Like a seasoned college professor, pianist, singer, songwriter, producer, and impresario Dr. John, a.k.a. Malcolm John Rebennack, reads his audiences carefully, gauging their level of interest and enthusiasm, adjusting his shows accordingly.

Given that his Friday, March 23, show at Patriot Theater in Trenton is a co-bill with Louisiana native pianist Henry Butler, an old friend, and the Rebirth Brass Band, some other associates of his from the Crescent City’s 9th Ward, Dr. John should be sufficiently inspired, based on the strength of the opening acts.

At a recent show in Red Bank, Dr. John did something he never does. He delivered some political commentary on his hometown of New Orleans, post-Katrina. Talk to Crescent City natives who have been displaced elsewhere, or still have managed to find some form of suitable housing in greater New Orleans, and they will all tell you the same thing: the local, state, and federal response to the Katrina flooding has been painfully slow. In Red Bank the good doctor expressed his feelings openly: “Right after Katrina, I was a little pissed off at the federal government, the state government, and the city government! And guess what, after all this time, I’m even more pissed off at all of ‘em!”

Dr. John, now 66, is a veteran road musician, studio session player, and recording artist in his own right. His first album, “Gris Gris,” was released in 1968 on the Atlantic label through the good graces of Sonny and Cher, who were making a movie and gave him their leftover studio time. Atlantic Records was co-founded by Jerry Wexler, Herb Abramson, and Ahmet Ertegun, who died in December at age 83, after a bad fall backstage at Bill Clinton’s birthday party at the Beacon Theater.

Dr. John’s initial experiment in voodoo-rock was a hit on college radio and on then-emerging underground FM stations. He continued in a blues-rock vein for several years, releasing “Remedies” and “Sun, Moon and Herbs” in 1970 and 1971. By 1973, he had a huge pop radio hit with “Right Place, Wrong Time,” and his career as a touring musician was launched. Through savvy management, Dr. John has continued his career, and he attributes much of his success to having a good booking agency and annual performances at the New Orleans Jazz and Heritage Festival.

His aunt taught him the fundamentals of piano. In a 1990s interview he said that while growing up in the Crescent City in the late 1940s and 1950s, “My Aunt Dotti Mae and Uncle John used to have jam sessions at their house a lot. My aunt would play piano and my uncle would play bass. A lot of musicians used to come over. Everybody would get to be feeling pretty good.”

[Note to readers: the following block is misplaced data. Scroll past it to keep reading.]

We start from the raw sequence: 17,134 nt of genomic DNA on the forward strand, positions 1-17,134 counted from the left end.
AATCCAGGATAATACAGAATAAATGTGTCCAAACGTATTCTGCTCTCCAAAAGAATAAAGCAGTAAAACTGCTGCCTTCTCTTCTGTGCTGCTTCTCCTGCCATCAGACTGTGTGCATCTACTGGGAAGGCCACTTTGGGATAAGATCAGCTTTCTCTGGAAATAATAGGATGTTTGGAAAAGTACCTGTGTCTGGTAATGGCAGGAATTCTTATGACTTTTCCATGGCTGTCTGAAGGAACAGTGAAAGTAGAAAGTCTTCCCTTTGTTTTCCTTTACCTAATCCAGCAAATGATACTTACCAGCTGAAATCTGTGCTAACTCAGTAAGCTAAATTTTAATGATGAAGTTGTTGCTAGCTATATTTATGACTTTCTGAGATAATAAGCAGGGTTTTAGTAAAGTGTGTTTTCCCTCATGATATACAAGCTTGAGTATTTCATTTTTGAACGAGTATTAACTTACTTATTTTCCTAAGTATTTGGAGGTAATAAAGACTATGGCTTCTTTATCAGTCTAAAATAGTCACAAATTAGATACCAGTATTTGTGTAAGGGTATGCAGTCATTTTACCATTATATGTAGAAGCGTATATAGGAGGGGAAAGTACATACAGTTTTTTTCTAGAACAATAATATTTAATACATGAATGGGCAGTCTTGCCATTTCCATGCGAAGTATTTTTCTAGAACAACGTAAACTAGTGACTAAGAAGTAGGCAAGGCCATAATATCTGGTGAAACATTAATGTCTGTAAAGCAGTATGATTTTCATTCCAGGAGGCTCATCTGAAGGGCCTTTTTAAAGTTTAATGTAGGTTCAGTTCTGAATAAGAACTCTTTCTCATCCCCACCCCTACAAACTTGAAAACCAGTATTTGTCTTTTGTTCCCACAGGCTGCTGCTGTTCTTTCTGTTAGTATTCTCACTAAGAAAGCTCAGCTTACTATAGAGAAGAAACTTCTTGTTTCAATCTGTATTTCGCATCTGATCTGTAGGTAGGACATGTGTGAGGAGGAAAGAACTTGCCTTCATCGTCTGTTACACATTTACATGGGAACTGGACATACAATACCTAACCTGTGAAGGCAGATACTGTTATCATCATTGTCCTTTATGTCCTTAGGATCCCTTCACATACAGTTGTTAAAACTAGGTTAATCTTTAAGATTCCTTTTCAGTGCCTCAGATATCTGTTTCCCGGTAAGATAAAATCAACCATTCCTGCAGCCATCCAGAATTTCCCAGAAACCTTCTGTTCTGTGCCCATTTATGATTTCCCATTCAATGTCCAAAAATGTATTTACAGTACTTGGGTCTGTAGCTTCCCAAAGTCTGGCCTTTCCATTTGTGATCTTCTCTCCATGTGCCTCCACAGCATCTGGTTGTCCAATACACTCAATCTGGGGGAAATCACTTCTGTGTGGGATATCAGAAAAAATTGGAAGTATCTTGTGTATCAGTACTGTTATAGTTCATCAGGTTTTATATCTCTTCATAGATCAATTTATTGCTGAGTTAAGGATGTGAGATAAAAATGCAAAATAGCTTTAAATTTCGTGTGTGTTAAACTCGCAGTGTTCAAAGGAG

He added guitar as an instrument during that time and later performed as a guitarist with the bands around New Orleans. He says two of his teachers were studio musicians, and through them, “I started subbing around on recording sessions.”

Dr. John’s recent albums include “Mercenary,” the songs of Johnny Mercer, and “Duke Elegant,” both for Blue Note Records. Both albums offer up fresh, innovative arrangements on classic and obscure Mercer and Ellington tunes. During his set on March 23, he will run through tunes that have become emblematic of New Orleans music, including “Iko, Iko,” “Junko Pardner,” and “Mardi Gras Day,” all popularized by his piano-playing mentor, Professor Longhair, who died in 1976.

At Patriot Theater, the “good doctor,” as he is often called, will be accompanied by guitarist John Fohl, drummer Herman Ernest III, and bassist David Barrard. Together, they call themselves Dr. John and the Lower 911, a reference to the Lower 9th ward of New Orleans, where several of his backing musicians are from.

Louisiana native Henry Butler, a blind pianist, singer, and songwriter who was educated at a school for the blind in Baton Rouge, spent many happy and productive years in New Orleans. His recordings for Basin Street Records in the city have earned him critical acclaim and a touring base around the U.S., Europe, and Canada. After Katrina, Butler took what few possessions he had and relocated to Boulder, Colorado, where he has been based since. Fortunately, his career was not wiped out by Katrina, as has been the case with so many other New Orleans musicians who make their living primarily playing in Crescent City clubs and festivals.

The Rebirth Brass Band, led by tuba player Phil Frazier, will be a treat for fans of jazz and blues in this area, who don’t get to hear much brass band music in these parts. Frazier’s bandmates include Derrick Shezbie, Shamar Allen, and Glen Andrews on trumpets, Stafford Agee and Herb Stevens on trombones, Keith Frazier on bass drum, and Derrick Tabb on snare drum. The band freely mixes up their styles in the course of a set, from funk to blues to pioneering rock ‘n’ roll tunes, all within a brass band context.

Dr. John, Henry Butler, Rebirth Brass Band, Friday, March 23, 8 p.m., Patriot Theater, Trenton War Memorial. $25 to $42. 609-984-8400.

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